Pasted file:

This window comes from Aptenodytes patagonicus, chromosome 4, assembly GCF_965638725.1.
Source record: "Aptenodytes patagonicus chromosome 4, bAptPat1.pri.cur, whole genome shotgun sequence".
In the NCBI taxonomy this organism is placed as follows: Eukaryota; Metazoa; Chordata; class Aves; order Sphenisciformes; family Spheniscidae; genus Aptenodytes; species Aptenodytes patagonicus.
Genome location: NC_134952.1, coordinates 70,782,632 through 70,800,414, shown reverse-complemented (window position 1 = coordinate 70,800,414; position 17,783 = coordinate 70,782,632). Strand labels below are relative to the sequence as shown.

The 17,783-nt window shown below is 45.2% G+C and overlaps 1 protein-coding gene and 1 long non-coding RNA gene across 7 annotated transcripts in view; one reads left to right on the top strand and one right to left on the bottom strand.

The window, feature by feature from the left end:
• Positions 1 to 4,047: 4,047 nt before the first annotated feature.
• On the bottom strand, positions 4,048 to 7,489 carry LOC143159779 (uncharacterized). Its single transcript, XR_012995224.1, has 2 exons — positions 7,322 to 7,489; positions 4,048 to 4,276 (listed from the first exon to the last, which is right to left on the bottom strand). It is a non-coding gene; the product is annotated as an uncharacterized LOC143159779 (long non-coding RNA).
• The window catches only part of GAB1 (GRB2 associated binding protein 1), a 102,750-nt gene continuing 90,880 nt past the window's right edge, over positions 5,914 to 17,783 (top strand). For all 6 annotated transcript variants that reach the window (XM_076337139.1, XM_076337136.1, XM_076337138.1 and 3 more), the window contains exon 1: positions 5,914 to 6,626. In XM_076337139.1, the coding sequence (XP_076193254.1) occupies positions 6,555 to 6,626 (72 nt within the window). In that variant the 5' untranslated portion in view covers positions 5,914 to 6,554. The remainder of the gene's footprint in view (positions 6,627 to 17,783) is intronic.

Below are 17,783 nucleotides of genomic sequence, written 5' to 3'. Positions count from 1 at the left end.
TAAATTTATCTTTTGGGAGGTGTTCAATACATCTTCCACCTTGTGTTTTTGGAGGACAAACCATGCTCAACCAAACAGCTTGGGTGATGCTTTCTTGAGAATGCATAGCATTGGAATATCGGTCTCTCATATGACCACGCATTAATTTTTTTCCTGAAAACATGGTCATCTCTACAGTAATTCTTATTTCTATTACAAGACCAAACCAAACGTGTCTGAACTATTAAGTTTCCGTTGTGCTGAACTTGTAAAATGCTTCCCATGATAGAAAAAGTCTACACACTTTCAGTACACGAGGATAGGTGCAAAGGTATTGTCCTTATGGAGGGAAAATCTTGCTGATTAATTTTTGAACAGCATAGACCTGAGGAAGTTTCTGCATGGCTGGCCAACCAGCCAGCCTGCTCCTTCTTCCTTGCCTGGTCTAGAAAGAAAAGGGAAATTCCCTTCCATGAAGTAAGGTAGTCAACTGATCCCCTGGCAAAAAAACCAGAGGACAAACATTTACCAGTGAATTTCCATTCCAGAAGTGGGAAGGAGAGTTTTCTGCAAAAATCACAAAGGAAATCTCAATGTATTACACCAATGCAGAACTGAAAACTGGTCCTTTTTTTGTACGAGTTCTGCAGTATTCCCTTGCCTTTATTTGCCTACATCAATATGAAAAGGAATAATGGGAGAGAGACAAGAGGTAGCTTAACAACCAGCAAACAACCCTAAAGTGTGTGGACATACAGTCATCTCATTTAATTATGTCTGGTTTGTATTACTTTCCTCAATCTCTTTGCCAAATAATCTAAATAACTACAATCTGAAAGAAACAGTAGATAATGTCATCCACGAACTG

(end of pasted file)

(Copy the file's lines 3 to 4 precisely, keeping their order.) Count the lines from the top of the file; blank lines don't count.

In the NCBI taxonomy this organism is placed as follows: Eukaryota; Metazoa; Chordata; class Aves; order Sphenisciformes; family Spheniscidae; genus Aptenodytes; species Aptenodytes patagonicus.
Genome location: NC_134952.1, coordinates 70,782,632 through 70,800,414, shown reverse-complemented (window position 1 = coordinate 70,800,414; position 17,783 = coordinate 70,782,632). Strand labels below are relative to the sequence as shown.